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I need your help to fix those quotes who are returning me errors like this :

Parse error: syntax error, unexpected T_CONSTANT_ENCAPSED_STRING

Here is my code:

$HTML_footer.='<option value="general" '($sr && ! $cf['form_ok'] && $cf['posted_form_data']['enquiry'== 'Ventes']) ? "selected='selected'" : ''  '>general</option> ';
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how did you know that the error is for this line? –  user1646111 Feb 14 '13 at 11:33
    
@Akram - possibly because the line is invalid PHP –  Mark Baker Feb 14 '13 at 11:34
    
i know that the error is from this line because if have this :Parse error: syntax error, unexpected T_CONSTANT_ENCAPSED_STRING in D:\inetpub\wwwroot\starter\2.0\web_inc\php\web.php on line 855 –  Dqni Bodi Feb 14 '13 at 11:36
    
You forgot the concatenation operator: the . or "dot" here: general" '($sr <--, should be al" '.($sr –  Elias Van Ootegem Feb 14 '13 at 11:36

3 Answers 3

up vote 1 down vote accepted

Please use following code

$value = "";
if($sr && ! $cf['form_ok'] && $cf['posted_form_data']['enquiry'== 'Ventes']){
$value = "selected='selected'";
}


$HTML_footer.="<option value='general' $value>general</option> ";
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I think it's a typo, you added an extra ')' –  sandip Feb 14 '13 at 11:46
    
Thanks Sandeep. Edited the answer as your suggestion. –  Varun Bajaj Feb 14 '13 at 11:48

The T_CONSTANT_ENCAPSED_STRING parser token error occurs due to an unexpected quote -- or lack thereof. First check the condition if satisfy then make it selected in this way:

 if ( $sr && (!$cf['form_ok']) && ($cf['posted_form_data']['enquiry' == 'Ventes'])) {
    $HTML_footer = "<option value='general' selected='selected'>general</option> ";
 }

I hope it will help!

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You're missing the dots between the various strings you're trying to join together. PHP uses a dot as the operator to join strings.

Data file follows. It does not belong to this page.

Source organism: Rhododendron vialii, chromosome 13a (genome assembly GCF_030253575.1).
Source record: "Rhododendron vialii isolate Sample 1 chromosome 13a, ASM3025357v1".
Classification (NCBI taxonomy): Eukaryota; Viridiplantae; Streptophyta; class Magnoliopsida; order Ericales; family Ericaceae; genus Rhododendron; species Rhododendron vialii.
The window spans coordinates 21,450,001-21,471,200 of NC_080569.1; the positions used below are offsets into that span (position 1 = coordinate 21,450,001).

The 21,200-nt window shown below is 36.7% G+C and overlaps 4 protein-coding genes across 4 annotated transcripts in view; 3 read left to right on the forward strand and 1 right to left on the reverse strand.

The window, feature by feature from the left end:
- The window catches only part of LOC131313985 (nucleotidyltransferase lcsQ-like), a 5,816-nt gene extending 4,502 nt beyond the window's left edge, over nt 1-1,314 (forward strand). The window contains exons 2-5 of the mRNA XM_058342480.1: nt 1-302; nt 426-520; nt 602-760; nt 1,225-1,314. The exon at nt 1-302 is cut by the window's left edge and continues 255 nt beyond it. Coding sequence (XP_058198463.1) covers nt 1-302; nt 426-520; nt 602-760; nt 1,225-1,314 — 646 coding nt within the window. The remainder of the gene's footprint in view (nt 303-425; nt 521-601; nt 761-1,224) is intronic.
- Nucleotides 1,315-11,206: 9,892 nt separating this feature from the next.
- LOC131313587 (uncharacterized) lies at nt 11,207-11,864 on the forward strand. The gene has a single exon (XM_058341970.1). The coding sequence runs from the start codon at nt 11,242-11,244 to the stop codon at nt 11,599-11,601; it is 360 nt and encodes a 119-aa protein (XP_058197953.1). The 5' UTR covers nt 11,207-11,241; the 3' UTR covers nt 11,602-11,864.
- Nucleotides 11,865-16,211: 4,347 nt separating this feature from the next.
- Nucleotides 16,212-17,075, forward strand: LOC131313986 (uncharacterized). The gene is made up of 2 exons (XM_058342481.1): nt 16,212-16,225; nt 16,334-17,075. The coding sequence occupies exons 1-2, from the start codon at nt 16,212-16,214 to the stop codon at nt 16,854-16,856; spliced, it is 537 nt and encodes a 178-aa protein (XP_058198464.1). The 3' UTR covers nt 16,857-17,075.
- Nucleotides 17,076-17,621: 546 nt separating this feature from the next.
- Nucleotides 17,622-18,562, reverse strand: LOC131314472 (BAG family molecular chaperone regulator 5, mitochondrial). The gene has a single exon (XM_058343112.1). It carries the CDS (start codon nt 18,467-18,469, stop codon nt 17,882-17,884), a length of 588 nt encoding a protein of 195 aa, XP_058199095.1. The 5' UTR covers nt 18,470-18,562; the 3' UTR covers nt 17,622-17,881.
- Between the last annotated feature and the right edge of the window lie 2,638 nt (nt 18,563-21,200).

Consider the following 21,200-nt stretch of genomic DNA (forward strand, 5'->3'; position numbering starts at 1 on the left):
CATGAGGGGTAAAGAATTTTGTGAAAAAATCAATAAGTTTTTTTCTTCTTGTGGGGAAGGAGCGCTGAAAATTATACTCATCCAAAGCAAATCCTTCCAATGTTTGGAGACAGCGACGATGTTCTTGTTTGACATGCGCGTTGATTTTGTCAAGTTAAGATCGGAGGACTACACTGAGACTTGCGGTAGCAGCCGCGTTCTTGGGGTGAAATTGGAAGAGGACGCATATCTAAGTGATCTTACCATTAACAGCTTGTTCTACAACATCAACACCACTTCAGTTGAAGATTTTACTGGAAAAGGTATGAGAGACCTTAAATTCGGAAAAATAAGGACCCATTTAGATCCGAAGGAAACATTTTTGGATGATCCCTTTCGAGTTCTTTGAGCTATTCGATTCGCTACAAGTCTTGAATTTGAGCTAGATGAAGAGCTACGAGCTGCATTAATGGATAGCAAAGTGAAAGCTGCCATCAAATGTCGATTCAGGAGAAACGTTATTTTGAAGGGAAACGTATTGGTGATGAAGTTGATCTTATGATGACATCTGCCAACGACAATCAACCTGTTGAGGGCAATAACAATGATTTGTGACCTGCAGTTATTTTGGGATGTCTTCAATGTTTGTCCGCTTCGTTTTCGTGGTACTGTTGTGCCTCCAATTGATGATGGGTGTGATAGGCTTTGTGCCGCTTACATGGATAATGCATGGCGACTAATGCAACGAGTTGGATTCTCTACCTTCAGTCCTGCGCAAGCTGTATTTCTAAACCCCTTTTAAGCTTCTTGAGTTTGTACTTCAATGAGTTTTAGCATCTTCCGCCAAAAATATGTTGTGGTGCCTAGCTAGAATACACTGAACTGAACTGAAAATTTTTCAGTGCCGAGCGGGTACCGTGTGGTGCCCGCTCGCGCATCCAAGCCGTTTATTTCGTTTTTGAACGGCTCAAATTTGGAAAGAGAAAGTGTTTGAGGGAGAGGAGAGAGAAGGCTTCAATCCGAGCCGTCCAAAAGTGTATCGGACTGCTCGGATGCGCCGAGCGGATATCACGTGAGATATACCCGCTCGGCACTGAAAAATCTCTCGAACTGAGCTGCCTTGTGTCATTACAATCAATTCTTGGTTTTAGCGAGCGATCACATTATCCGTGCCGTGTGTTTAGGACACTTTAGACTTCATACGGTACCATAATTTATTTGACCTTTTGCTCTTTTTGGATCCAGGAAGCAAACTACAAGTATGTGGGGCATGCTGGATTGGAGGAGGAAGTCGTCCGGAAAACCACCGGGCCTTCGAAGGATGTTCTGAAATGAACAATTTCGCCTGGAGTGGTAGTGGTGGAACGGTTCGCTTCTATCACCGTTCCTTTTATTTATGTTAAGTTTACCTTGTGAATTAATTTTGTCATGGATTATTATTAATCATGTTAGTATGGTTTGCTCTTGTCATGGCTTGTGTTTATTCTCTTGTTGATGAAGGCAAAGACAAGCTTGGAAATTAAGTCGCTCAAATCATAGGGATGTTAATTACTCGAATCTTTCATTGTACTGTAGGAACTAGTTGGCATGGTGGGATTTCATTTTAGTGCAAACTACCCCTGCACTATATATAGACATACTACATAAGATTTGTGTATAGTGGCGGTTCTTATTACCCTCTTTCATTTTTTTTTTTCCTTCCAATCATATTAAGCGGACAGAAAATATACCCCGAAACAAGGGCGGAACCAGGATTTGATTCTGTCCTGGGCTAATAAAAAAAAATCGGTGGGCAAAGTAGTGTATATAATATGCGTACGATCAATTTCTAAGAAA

Also, the ternary operator needs to be enclosed in brackets to prevent it being ambiguous.

With those corrections, your line of code now looks like this:

$HTML_footer.='<option value="general" ' . (($sr && ! $cf['form_ok'] && $cf['posted_form_data']['enquiry'== 'Ventes']) ? "selected='selected'" : '') . '>general</option> ';

But a suggestion: Try moving the ternary operator out of the string into separate lines of code. It will be much more readable that way:

$isSelected = ($sr && ! $cf['form_ok'] && $cf['posted_form_data']['enquiry'== 'Ventes']);
$selected = $isSelected ? "selected='selected'" : '';
$HTML_footer.='<option value="general" '.$selected.'>general</option> ';

Still not brilliantly readable, but a lot better than it was.

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I didn't down-vote (don't know why this was down-voted, either), but the ternary needn't be enclosed in brackets, especially not the way you are doing. $foo = 'bar '. $bar === true ? '!' : '?'.'<br/>'; is perfectly valid: [expression] ? [expression] : [expression] is what the parser is looking for, these parts can be distinguished without the brackets –  Elias Van Ootegem Feb 14 '13 at 11:42
    
@EliasVanOotegem - I've had a few 'drive-by downvotes' recently. Disappointing when people downvote but aren't willing to explain. Re the ambiguity, as far as I'm concerned there is an ambiguity with the '>general</option>' part at the end as to whether it's part of the main string or part of the ternary's false condition: ''.'>gen..' is an expression, so is it all part of the ternary or not? But whether the parser that has a problem with that or not is to some extent irrelevant, because the code also needs to be readable for people working on it in the future. Readability=maintainability. –  SDC Feb 14 '13 at 11:51

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